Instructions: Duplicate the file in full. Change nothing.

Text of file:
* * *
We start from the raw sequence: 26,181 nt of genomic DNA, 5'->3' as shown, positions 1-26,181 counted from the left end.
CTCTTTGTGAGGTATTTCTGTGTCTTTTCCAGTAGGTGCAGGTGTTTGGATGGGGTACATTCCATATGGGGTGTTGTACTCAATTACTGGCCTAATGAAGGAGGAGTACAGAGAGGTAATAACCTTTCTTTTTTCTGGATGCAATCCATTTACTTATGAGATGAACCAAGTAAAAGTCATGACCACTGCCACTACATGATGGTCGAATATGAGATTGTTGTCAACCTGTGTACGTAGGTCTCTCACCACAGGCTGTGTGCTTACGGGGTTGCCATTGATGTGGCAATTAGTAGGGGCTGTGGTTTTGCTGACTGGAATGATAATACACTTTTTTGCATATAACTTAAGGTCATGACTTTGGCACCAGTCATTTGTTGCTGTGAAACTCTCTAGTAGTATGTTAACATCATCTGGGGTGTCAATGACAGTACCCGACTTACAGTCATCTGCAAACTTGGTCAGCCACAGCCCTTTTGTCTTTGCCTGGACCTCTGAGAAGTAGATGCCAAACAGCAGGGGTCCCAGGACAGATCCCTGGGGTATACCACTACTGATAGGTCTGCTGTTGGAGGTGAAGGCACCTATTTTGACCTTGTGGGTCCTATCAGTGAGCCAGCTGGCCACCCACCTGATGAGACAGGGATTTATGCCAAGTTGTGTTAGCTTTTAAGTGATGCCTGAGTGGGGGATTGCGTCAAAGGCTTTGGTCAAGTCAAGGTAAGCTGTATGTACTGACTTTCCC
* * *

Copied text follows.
We start from the raw sequence: 26,181 nt of genomic DNA, 5'->3' as shown, positions 1-26,181 counted from the left end.
CTCTTTGTGAGGTATTTCTGTGTCTTTTCCAGTAGGTGCAGGTGTTTGGATGGGGTACATTCCATATGGGGTGTTGTACTCAATTACTGGCCTAATGAAGGAGGAGTACAGAGAGGTAATAACCTTTCTTTTTTCTGGATGCAATCCATTTACTTATGAGATGAACCAAGTAAAAGTCATGACCACTGCCACTACATGATGGTCGAATATGAGATTGTTGTCAACCTGTGTACGTAGGTCTCTCACCACAGGCTGTGTGCTTACGGGGTTGCCATTGATGTGGCAATTAGTAGGGGCTGTGGTTTTGCTGACTGGAATGATAATACACTTTTTTGCATATAACTTAAGGTCATGACTTTGGCACCAGTCATTTGTTGCTGTGAAACTCTCTAGTAGTATGTTAACATCATCTGGGGTGTCAATGACAGTACCCGACTTACAGTCATCTGCAAACTTGGTCAGCCACAGCCCTTTTGTCTTTGCCTGGACCTCTGAGAAGTAGATGCCAAACAGCAGGGGTCCCAGGACAGATCCCTGGGGTATACCACTACTGATAGGTCTGCTGTTGGAGGTGAAGGCACCTATTTTGACCTTGTGGGTCCTATCAGTGAGCCAGCTGGCCACCCACCTGATGAGACAGGGATTTATGCCAAGTTGTGTTAGCTTTTAAGTGATGCCTGAGTGGGGGATTGCGTCAAAGGCTTTGGTCAAGTCAAGGTAAGCTGTATGTACTGACTTTCCC